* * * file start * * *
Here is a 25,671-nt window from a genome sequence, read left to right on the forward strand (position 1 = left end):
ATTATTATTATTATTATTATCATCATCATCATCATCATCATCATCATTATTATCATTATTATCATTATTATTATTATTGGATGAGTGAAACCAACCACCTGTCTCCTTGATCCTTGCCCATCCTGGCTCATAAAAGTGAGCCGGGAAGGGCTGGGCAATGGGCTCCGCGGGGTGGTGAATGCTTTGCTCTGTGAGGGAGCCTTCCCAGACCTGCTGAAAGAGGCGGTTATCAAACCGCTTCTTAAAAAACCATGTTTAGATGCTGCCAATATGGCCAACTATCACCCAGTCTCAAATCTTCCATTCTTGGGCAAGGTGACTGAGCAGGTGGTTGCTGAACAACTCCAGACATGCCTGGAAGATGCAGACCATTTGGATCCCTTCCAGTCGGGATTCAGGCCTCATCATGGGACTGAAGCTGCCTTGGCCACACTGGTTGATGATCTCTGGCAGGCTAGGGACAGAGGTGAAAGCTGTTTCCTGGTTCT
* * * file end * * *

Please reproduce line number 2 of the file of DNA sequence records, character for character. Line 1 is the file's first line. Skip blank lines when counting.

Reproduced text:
ATTATTATTATTATTATTATCATCATCATCATCATCATCATCATCATTATTATCATTATTATCATTATTATTATTATTGGATGAGTGAAACCAACCACCTGTCTCCTTGATCCTTGCCCATCCTGGCTCATAAAAGTGAGCCGGGAAGGGCTGGGCAATGGGCTCCGCGGGGTGGTGAATGCTTTGCTCTGTGAGGGAGCCTTCCCAGACCTGCTGAAAGAGGCGGTTATCAAACCGCTTCTTAAAAAACCATGTTTAGATGCTGCCAATATGGCCAACTATCACCCAGTCTCAAATCTTCCATTCTTGGGCAAGGTGACTGAGCAGGTGGTTGCTGAACAACTCCAGACATGCCTGGAAGATGCAGACCATTTGGATCCCTTCCAGTCGGGATTCAGGCCTCATCATGGGACTGAAGCTGCCTTGGCCACACTGGTTGATGATCTCTGGCAGGCTAGGGACAGAGGTGAAAGCTGTTTCCTGGTTCT